“Drawing out the way that process feels and works brings the awareness into the present and into the real world, the exterior world..”
Born in 1958 in London Julian Opie, graduated from Goldsmiths School of Art, where he was taught by Michael Craig-Martin.
Julian Opie is a sculptor and digital artist associated with the New British Sculpture movement, and best known for portraits that reduce subjects to essential lines and color planes. Opie has created a stylized, fragmentary visual language that de-personalizes his subjects.
One of the works Opie is known for was a commission for Blur where he produced four portraits for their cover of the album Blur: The Best of in 2000. Depicting Damon Albarn, Graham Coxon, Alex James and Dave Rowntree. The images were created digitally from photographs and convey the key information about their sitters with the minimum of detail, reducing the subjects to black outlines and block colours.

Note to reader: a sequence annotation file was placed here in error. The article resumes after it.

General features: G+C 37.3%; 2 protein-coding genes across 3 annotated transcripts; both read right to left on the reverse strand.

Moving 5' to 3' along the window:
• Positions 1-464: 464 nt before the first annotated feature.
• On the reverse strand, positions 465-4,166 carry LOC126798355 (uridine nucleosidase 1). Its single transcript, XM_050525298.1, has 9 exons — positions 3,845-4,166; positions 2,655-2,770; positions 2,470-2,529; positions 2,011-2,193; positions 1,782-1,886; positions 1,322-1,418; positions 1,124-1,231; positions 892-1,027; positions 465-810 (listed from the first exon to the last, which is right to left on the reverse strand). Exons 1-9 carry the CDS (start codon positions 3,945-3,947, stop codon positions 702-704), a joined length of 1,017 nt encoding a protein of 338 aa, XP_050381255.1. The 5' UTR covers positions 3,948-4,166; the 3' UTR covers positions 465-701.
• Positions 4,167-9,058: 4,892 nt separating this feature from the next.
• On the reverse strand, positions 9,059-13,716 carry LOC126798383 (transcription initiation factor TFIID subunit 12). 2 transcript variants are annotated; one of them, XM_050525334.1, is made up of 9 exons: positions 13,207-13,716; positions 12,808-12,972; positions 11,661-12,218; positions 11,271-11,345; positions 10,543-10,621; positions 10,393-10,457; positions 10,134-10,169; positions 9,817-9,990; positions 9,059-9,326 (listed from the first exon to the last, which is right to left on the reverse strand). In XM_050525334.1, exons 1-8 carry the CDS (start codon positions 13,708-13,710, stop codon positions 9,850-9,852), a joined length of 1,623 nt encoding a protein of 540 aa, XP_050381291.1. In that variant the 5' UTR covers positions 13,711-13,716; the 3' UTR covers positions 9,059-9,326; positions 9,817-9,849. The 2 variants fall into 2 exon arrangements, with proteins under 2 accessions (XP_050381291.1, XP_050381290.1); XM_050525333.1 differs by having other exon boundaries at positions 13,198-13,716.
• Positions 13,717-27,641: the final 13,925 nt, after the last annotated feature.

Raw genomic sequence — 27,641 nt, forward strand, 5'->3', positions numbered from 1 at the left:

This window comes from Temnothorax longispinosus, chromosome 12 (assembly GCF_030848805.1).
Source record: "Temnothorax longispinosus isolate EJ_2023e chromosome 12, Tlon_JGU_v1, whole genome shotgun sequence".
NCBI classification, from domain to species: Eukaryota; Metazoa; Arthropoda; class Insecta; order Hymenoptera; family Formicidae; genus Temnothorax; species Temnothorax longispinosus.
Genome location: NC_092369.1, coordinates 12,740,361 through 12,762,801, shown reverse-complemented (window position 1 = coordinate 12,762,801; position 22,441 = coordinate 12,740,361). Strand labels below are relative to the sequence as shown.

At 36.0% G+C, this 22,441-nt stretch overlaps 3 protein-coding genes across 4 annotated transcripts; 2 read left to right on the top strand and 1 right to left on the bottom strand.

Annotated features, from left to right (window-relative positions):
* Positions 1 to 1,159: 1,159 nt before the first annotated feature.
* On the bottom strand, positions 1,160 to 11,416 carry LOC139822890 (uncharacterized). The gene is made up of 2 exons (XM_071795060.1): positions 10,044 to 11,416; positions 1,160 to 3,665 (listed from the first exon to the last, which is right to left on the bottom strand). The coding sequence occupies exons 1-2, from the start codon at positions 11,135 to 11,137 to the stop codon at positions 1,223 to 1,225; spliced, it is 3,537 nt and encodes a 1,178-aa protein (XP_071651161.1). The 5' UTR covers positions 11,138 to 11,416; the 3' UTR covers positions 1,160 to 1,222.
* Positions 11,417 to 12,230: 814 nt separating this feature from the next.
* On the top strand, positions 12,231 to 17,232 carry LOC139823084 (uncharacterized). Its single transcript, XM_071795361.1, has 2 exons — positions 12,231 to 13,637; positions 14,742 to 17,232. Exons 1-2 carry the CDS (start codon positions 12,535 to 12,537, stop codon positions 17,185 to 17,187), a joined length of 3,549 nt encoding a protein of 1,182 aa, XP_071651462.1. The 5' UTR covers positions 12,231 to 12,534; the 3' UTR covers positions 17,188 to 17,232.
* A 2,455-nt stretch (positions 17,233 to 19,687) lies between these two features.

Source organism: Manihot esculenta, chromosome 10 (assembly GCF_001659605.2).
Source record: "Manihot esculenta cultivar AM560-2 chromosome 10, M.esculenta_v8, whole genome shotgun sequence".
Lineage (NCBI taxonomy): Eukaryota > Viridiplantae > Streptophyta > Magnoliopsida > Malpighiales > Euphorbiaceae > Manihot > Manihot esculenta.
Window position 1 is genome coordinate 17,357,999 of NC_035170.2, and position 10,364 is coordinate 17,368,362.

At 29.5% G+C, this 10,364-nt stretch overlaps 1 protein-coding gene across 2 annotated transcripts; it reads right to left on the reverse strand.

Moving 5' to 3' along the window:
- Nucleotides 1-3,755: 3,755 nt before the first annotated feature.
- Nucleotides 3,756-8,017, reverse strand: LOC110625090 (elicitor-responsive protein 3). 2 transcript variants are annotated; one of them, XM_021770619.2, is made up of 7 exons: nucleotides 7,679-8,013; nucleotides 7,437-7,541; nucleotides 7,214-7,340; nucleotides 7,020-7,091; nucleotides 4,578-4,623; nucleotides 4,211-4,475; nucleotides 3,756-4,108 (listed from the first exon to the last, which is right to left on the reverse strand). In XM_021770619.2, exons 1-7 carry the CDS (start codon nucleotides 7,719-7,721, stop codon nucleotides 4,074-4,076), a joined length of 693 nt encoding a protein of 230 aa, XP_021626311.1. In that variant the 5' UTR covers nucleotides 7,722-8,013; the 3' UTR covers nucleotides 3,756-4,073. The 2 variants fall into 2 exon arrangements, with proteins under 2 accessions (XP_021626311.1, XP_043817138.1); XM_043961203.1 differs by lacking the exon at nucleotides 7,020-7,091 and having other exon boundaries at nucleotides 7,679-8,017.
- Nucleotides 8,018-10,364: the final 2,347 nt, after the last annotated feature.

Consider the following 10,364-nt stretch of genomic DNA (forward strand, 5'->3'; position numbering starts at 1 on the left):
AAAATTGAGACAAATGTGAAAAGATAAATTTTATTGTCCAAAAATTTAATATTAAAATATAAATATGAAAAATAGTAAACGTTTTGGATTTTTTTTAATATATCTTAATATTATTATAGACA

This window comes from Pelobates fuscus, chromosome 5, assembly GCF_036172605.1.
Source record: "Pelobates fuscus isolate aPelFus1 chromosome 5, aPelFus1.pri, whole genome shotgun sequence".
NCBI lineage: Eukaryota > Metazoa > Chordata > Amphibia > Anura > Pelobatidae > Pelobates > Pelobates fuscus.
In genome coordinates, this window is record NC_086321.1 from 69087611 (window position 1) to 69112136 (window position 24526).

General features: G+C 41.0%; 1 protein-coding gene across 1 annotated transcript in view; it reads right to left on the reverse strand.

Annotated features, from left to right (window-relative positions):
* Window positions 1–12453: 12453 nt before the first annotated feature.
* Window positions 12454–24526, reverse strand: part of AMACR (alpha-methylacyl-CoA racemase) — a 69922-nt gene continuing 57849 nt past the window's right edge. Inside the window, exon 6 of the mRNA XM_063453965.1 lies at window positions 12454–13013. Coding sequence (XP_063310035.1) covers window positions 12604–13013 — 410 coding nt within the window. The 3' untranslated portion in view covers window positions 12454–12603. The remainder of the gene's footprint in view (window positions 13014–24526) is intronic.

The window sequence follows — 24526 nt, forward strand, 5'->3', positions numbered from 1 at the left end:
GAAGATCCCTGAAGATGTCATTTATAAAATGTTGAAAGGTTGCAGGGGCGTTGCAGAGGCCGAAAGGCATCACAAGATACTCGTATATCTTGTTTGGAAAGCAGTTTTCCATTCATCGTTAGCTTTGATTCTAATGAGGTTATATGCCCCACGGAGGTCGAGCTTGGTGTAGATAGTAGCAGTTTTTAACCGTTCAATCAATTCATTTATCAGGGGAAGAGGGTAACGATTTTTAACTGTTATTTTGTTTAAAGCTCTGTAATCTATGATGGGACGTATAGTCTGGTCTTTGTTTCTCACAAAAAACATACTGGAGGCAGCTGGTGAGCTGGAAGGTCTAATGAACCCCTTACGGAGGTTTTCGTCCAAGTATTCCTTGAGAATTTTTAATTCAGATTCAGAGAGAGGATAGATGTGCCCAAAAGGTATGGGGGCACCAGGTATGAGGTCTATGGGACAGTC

Always exploring different techniques both cutting edge and ancient, Opie plays with ways of seeing through reinterpreting the vocabulary of everyday life; his reductive style evokes both a visual and spatial experience of the world around us. Drawing influence from classical portraiture, Egyptian hieroglyphs and Japanese woodblock prints, as well as public signage, information boards and traffic signs, Opie connects the clean visual language of modern life, with the fundamentals of art history.
Opie’s works can be found in many public art collections, including Tate, British Museum, Victoria & Albert, British Council and National Portrait Gallery in London, The Israel Museum in Jerusalem Takamatsu City Museum of Art in Japan and more.
Opie lives and works in London.